Since this little scare, my mind has taken a complete reset. Not only do I have a healthy and fully functioning heart, my mind is clear and not frightened. The percentage for reoccurrence of SCAD is different on every research undertaken but ranges between 10-30%. Upon my initial diagnoses, this scarred me greatly, however, the numbers are in my favour and I am not going to live in fear of something that may never happen.

Life is for living and we can only control what we can. My exercise routine is slow but I am back exercising every day, whether it be a 30 minute walk on the treadmill, 30 minutes on the spin bike or golf I know that for my mind and heart, this is what I need to do. Would I love to be crossfitting – absolutley….but I won’t.

Trusting the process!

Today is one of the first days I have spent at home alone since my SCAD and Heart Attack. With an amazing husband, my mum being here for a month plus the kids being on Summer break since May, there has been no need for me to be.

Today is the first day I have exercised at home without the safety pin of having my family here. The exercise since my hospital release has been at Cardiac Rehab along with the spin bike and treadmill in our basement.

Today, I trusted by heart and my body – truly trusted it for the first time in 17 weeks.

Today, my mind is free♥️

Carpe Diem – how are you planning to tackle today?

Today was the beginning of my starting to Carpe Diem. Carpe Diem, Latin for seize the day is just what I did and I encourage you to grab the chance at life and take the leap.

For me, I took the first step to begin trusting my body again, to trust it during exercise outside of cardiac rehab and I went about my life as if I hadn’t had a heart attack and it was wonderful.

I woke this morning with the feeling today was the day, I had laid awake during the night thinking it over and just knew today was the day.

A nice slow morning, reading the papers and enjoying a hot cup of tea (one of the favourite parts of my day), I completed a few quick chores and changed into my workout gear. Sure they fit a little differently now – gone is the muscle which I had worked hard for. Down 10kg since the heart attack I have been consumed with my muscle loss and the lack of fitness I have now (I get puffed walking up two flights of stairs to our room), sure the weight loss is great but my muscles….. I loved.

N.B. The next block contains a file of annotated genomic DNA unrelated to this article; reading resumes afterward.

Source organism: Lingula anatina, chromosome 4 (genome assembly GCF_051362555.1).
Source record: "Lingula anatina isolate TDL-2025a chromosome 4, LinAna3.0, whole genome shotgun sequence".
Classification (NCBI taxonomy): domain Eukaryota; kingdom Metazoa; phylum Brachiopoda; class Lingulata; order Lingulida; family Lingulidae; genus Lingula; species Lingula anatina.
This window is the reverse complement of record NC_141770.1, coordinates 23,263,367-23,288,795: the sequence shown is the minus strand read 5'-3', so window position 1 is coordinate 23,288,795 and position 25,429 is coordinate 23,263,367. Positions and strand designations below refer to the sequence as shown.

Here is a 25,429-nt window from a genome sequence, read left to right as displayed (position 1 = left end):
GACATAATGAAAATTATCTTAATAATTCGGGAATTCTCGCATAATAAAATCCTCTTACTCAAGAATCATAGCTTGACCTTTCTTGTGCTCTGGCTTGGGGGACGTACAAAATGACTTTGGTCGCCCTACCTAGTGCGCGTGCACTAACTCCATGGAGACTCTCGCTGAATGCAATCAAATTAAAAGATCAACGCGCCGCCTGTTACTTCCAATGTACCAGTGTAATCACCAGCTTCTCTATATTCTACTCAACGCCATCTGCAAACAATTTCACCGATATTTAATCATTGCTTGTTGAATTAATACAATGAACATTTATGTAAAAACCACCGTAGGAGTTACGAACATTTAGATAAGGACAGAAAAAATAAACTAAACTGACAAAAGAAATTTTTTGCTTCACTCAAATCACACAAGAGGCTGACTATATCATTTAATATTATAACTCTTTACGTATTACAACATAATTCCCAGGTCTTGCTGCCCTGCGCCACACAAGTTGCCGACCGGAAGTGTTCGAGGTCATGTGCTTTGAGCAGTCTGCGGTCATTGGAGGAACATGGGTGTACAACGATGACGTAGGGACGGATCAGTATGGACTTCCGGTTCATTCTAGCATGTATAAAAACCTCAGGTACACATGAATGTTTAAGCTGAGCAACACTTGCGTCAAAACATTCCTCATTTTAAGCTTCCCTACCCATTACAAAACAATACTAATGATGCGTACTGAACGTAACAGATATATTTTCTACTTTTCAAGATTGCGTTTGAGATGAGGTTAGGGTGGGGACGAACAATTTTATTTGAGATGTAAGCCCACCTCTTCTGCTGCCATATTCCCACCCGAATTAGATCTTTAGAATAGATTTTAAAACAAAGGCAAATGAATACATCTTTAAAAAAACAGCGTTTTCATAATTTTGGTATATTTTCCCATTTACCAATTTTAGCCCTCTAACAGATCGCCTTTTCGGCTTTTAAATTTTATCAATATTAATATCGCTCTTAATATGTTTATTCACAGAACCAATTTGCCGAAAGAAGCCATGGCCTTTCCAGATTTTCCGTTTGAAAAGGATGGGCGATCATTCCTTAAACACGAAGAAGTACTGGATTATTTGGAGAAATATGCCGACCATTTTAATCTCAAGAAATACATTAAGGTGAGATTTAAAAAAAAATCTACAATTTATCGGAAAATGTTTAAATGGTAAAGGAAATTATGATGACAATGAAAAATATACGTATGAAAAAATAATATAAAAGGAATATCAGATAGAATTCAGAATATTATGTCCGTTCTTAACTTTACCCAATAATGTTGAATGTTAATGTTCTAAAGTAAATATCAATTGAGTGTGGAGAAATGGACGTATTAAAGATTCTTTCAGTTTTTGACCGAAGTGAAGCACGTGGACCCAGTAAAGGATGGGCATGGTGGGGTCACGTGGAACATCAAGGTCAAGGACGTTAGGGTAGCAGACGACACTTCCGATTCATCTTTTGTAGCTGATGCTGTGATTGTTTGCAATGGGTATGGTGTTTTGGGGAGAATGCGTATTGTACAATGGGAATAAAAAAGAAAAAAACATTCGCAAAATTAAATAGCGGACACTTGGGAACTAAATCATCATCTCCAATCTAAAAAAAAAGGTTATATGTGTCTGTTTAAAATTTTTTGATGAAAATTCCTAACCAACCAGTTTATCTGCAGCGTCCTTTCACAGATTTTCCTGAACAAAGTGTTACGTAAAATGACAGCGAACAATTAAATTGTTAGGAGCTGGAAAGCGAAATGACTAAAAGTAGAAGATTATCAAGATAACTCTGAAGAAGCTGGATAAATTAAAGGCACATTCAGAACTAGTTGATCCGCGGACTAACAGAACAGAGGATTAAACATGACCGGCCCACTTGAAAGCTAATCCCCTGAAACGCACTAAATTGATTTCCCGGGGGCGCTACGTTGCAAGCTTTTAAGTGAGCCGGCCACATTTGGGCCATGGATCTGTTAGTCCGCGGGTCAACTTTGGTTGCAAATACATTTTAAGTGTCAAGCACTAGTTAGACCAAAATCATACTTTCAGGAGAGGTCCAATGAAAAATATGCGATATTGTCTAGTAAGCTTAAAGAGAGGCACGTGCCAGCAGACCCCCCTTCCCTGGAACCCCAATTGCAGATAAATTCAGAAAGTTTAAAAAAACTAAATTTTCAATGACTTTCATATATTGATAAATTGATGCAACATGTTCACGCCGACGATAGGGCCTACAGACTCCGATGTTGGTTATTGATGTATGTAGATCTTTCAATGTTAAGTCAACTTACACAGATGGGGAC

I quickly pushed this out of my mind and focused on the positives, my heart is beating strong and although I do get puffed walking up the stairs, I can in fact walk up them.

After telling the kids what I was up to, I walked down to the basement and climbed on my spin bike – it has been over 4 months since I have ridden and I admit there were nerves. I know from cardiac rehab what my current ability and fitness are and I knew that 20 minutes was the focus. During that 20 minutes, I checked my heart rate only once and concentrated on the smoothness of each peddle rotation. Soon, 20 minutes was over and 8kms had been ridden. Sure it had been a steady pace with only a few clicks on the dial but I did and it was fantastic.

Whilst this little feat is just that, little, it was reassurance that yes, I can trust my body, I can begin to enjoy the living and trusting my body every day. One of the hardest parts after having a heart attack is the after pains, just like an earthquake there are little shocks that follow. Learning how to read these after pains is confusing and gut wrenching but everyday becomes easier and they become less frequent.

Today was my day to seize and I hope each and everyone of you follows – life is precious and I wish you all the opportunity to Carpe Diem.